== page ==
perhaps divine neglect? Or is my blighted existence merely the result of a DNA mixing experiment gone awry, just plain dumb luck, the result of a random defective sperm in a cohort of thousands who just happened to win the oocyte lottery - a senseless, simply stochastic event in a haphazard and uncaring universe? Our current understanding of the workings of the material world is strictly limited. This check on scientic hubris is important to keep in mind, as the mechanistic questions behind How me? can easily be pushed beyond their rational limits, where they promptly break down. Molecular medicine can be reduced to organic chemistry, which is in turn built on the framework of physical chemistry. Physical chemistry seems robust at rst glance, buttressed as it is by the paradoxical truths of quantum mechanics. But even quantum mechanics can only be pushed so far before the appearance of quantum foam before the calculations of physicists begin to yield absurd results, or Heisenberg-style uncertainties sink the whole enterprise into the abyss of irrationality. At present, then, at the most fundamental level of How me? there is only darkness. Answering How me? can be extremely hard; Why me? is something else altogether. Behind Why me? lurk tough, gristly philosophical problems that have occupied sages throughout the ages. That suffering must have a source seems to have occurred to perplexed observers very early in the history of our species. Ancient concepts of disease often put the culpability for illness squarely on the shoulders of the sufferer, either for breaking a moral code (sometimes unwittingly), running afoul of an evil spirit, offending a member of the pantheon, or toying with a taboo substance. Blaming the victim is a very old pastime. These venerable concepts remain vigorous down to the present day. As the late Carl Sagan pointed out, despite progressive enlightenment by the ickering candles of science, superstitions remain pervasive in the modern, demon-haunted world. Simple ignorance aside, even those of us who still cling to religious beliefs must realize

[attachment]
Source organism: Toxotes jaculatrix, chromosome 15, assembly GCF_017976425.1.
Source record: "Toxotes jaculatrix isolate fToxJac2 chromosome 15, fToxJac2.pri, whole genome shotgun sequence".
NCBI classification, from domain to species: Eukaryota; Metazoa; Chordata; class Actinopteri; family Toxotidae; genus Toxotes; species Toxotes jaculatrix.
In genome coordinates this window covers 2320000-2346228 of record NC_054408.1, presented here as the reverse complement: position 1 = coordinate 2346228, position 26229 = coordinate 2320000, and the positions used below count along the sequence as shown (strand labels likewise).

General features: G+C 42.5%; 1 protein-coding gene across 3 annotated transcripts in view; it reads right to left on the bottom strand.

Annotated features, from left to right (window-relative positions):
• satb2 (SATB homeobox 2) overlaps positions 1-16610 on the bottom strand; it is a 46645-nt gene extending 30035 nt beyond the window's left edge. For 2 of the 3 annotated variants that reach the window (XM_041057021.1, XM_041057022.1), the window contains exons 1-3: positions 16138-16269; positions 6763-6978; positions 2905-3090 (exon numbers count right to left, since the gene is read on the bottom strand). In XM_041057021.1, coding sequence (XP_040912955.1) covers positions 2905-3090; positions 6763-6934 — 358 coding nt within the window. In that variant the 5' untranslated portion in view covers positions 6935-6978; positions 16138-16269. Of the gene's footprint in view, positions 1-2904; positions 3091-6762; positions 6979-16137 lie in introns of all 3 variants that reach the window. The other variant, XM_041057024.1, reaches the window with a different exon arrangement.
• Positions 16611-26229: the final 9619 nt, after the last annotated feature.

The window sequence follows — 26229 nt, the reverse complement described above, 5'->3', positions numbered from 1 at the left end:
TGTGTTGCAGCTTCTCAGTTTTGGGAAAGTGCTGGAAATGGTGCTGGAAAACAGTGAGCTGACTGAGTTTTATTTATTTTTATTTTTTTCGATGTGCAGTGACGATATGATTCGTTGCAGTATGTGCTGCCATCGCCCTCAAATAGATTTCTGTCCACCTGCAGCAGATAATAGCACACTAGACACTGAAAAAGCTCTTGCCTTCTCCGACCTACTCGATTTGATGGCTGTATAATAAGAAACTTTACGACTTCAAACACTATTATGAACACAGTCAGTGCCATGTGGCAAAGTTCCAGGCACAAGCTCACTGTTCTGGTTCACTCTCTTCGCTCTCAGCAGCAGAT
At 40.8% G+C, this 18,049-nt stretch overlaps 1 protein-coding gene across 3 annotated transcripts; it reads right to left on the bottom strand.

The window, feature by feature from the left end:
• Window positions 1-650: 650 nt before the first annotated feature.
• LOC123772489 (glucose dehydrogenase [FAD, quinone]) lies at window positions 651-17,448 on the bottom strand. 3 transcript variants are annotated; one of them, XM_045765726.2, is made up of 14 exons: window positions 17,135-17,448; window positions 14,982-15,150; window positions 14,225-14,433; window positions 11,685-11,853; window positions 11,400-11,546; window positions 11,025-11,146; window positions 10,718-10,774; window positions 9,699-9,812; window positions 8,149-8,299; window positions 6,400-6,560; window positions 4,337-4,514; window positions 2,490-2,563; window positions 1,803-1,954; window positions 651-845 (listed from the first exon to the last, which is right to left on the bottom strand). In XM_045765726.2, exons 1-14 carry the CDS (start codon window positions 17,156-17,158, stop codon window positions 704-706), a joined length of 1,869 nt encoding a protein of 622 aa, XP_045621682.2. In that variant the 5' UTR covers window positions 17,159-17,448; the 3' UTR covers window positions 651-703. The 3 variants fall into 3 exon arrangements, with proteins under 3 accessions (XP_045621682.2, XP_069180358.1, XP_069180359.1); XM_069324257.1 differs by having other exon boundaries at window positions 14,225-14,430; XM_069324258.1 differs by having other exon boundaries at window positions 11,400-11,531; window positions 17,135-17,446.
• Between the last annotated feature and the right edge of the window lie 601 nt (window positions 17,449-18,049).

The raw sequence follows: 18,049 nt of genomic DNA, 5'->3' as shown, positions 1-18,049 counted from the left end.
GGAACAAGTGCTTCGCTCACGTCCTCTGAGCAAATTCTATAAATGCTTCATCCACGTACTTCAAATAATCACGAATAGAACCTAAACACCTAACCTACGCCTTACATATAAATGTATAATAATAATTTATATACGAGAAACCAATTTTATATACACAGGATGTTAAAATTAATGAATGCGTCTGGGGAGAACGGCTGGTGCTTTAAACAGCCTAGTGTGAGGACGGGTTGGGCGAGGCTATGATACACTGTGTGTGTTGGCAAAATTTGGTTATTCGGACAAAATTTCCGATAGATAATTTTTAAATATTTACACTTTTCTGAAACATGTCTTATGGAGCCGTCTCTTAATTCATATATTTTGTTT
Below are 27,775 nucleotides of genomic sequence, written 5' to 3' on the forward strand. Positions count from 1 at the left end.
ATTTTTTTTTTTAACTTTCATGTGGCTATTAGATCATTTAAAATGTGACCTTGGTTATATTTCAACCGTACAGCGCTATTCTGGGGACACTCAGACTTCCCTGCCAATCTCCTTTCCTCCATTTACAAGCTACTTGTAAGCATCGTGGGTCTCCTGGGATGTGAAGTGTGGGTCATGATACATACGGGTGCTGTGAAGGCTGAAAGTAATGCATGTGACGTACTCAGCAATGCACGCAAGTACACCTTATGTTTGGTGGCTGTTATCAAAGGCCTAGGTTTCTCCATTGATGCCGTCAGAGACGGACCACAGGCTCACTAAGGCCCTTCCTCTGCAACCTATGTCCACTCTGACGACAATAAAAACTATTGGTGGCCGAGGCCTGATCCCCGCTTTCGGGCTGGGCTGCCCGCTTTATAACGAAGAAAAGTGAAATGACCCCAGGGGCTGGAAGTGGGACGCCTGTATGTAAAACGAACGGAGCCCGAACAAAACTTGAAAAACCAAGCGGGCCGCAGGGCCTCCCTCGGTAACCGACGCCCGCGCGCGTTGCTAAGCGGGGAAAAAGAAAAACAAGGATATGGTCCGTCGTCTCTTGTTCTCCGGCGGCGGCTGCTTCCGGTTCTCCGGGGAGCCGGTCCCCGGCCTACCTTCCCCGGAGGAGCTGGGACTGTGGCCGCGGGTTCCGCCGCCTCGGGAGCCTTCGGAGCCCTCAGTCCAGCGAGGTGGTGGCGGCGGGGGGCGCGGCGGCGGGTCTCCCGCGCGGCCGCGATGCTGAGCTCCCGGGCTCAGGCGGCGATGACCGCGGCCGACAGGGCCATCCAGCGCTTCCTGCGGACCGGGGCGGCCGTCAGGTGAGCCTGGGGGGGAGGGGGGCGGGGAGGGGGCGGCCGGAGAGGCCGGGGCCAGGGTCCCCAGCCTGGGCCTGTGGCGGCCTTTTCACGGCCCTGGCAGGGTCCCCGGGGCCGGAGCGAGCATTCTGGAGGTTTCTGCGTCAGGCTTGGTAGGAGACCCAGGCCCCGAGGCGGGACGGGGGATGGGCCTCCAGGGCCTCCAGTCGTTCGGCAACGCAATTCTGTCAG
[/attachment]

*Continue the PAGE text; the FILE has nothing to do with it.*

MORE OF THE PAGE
From the Mayo Clinic, Rochester, MN. Address reprint requests to David P. Steensma, MD, Mayo Clinic, 200 First St SW, Rochester, MN 55905; email: steensma.david@mayo.edu. 2002 by American Society of Clinical Oncology. 0732-183X/02/2003-873/$20.00

Journal of Clinical Oncology, Vol 20, No 3 (February 1), 2002: pp 873-875 Downloaded from jco.ascopubs.org on July 21, 2012. For personal use only. No other uses without permission. Copyright 2002 American Society of Clinical Oncology. All rights reserved.